Of course, that’s easy for me to say. Because this stuff happens all the time in the NBA, where the game is built around the players, not the coaches.

3. He doesn’t seem to take care of his body, not exactly setting an example for his less talented teammates.

I’m generally not a fan of this sort of thing. If a guy can play, he doesn’t have to look like Tony Horton. And one doesn’t necessarily have much to do with the other. But when your franchise star looks like a guy from the fitness club playing half court, that’s not exactly inspiring rotation guys doing half or quarter of what ‘It is.

Is it important? I don’t think it’s as much about looks as it is about performance. When Doncic isn’t collapsing to the ground after one of his misses, or running down the field after a bad pass late in the playoffs, why is that? Is it because he’s lazy or playing the diva, or is he just whipped at the end of a long season?

4. Partly because of his lack of conditioning, partly because of his usage rate and his attraction to contact, he will age quickly.

Now consider the Warriors’ big three in contrast, Stephen Curry, Draymond Green and Klay Thompson. All clearly in pristine condition, the kind of guys who flick the switch the moment it goes off and never turn it off until the horn sounds. These guys have lived in heavy traffic their entire careers.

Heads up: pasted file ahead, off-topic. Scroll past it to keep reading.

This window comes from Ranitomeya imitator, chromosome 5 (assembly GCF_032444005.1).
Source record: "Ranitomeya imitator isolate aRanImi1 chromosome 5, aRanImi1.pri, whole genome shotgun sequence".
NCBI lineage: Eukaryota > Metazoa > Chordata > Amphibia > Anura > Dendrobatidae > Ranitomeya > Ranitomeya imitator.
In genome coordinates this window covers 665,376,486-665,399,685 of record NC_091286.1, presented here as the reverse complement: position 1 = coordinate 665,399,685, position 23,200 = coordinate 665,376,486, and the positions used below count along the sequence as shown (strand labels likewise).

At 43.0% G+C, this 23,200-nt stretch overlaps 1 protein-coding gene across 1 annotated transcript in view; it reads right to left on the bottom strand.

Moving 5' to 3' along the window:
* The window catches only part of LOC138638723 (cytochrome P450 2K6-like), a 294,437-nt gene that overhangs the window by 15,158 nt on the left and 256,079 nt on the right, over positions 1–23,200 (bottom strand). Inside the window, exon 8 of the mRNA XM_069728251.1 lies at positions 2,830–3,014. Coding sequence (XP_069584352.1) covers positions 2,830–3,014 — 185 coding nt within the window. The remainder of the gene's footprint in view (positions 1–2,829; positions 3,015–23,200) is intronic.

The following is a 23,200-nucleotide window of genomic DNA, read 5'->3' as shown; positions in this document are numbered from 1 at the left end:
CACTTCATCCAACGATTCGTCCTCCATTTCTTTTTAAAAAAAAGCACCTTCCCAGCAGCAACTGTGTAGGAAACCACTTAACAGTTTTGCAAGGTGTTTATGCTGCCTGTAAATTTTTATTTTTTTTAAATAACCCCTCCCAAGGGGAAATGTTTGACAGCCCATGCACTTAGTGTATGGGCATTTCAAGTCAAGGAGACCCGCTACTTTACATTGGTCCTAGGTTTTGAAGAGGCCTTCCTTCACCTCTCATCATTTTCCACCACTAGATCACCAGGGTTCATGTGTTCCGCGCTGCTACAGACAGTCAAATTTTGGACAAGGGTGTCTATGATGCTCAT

Green has the advantage of a 6-6 physique and 230 pounds. His body looks like one of those crab pots they throw off the boat in Deadliest Take – right angle and steel resistant.

Curry isn’t just the greatest perimeter shooter in the history of the game. He’s arguably its all-time best ball handler, which means he’s constantly working on his fake ball and sneaking through. the tree trunks in the paint and around the blocks. And he never stop moving the ball; that’s how he carries defenders to the limit.

Thompson can’t be the elite defender he was after his debilitating ACL and Achilles tendon injuries. Andrew Wiggins will be that guy for the Warriors going forward. But, he still fights and explodes above the screens. And he always opens up by working hard on the ball, witnessing his big game in the clincher against the Mavs.

All three are well over 30 (34, 32 and 32). None of them were a top-5 draft pick. They got to where they are by developing not only their games but also their bodies.

Otherwise, you don’t last as long at an elite level. Instead, you become James Harden – exhausted, ringless, and somehow pathetic.

And I believe that if he doesn’t understand all of the above very soon, that’s where Luka Doncic is heading.